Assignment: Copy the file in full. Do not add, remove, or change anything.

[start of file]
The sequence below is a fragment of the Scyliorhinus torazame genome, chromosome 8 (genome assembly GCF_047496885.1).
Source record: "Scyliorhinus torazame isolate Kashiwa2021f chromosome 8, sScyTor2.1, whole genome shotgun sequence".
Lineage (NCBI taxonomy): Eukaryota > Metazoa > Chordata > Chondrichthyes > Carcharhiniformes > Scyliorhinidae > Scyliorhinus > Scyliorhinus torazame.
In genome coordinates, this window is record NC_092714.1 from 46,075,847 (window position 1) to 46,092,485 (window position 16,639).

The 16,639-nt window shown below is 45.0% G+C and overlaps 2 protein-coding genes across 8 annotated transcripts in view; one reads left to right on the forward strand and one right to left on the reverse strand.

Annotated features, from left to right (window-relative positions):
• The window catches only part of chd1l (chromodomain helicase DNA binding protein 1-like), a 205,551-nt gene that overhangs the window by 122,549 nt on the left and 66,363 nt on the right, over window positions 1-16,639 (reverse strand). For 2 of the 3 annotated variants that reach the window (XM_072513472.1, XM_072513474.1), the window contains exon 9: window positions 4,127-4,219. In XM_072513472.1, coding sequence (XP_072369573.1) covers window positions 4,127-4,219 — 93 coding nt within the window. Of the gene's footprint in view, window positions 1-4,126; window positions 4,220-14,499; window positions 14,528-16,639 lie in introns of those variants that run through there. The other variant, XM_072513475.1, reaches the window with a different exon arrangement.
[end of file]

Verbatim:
The sequence below is a fragment of the Scyliorhinus torazame genome, chromosome 8 (genome assembly GCF_047496885.1).
Source record: "Scyliorhinus torazame isolate Kashiwa2021f chromosome 8, sScyTor2.1, whole genome shotgun sequence".
Lineage (NCBI taxonomy): Eukaryota > Metazoa > Chordata > Chondrichthyes > Carcharhiniformes > Scyliorhinidae > Scyliorhinus > Scyliorhinus torazame.
In genome coordinates, this window is record NC_092714.1 from 46,075,847 (window position 1) to 46,092,485 (window position 16,639).

The 16,639-nt window shown below is 45.0% G+C and overlaps 2 protein-coding genes across 8 annotated transcripts in view; one reads left to right on the forward strand and one right to left on the reverse strand.

Annotated features, from left to right (window-relative positions):
• The window catches only part of chd1l (chromodomain helicase DNA binding protein 1-like), a 205,551-nt gene that overhangs the window by 122,549 nt on the left and 66,363 nt on the right, over window positions 1-16,639 (reverse strand). For 2 of the 3 annotated variants that reach the window (XM_072513472.1, XM_072513474.1), the window contains exon 9: window positions 4,127-4,219. In XM_072513472.1, coding sequence (XP_072369573.1) covers window positions 4,127-4,219 — 93 coding nt within the window. Of the gene's footprint in view, window positions 1-4,126; window positions 4,220-14,499; window positions 14,528-16,639 lie in introns of those variants that run through there. The other variant, XM_072513475.1, reaches the window with a different exon arrangement.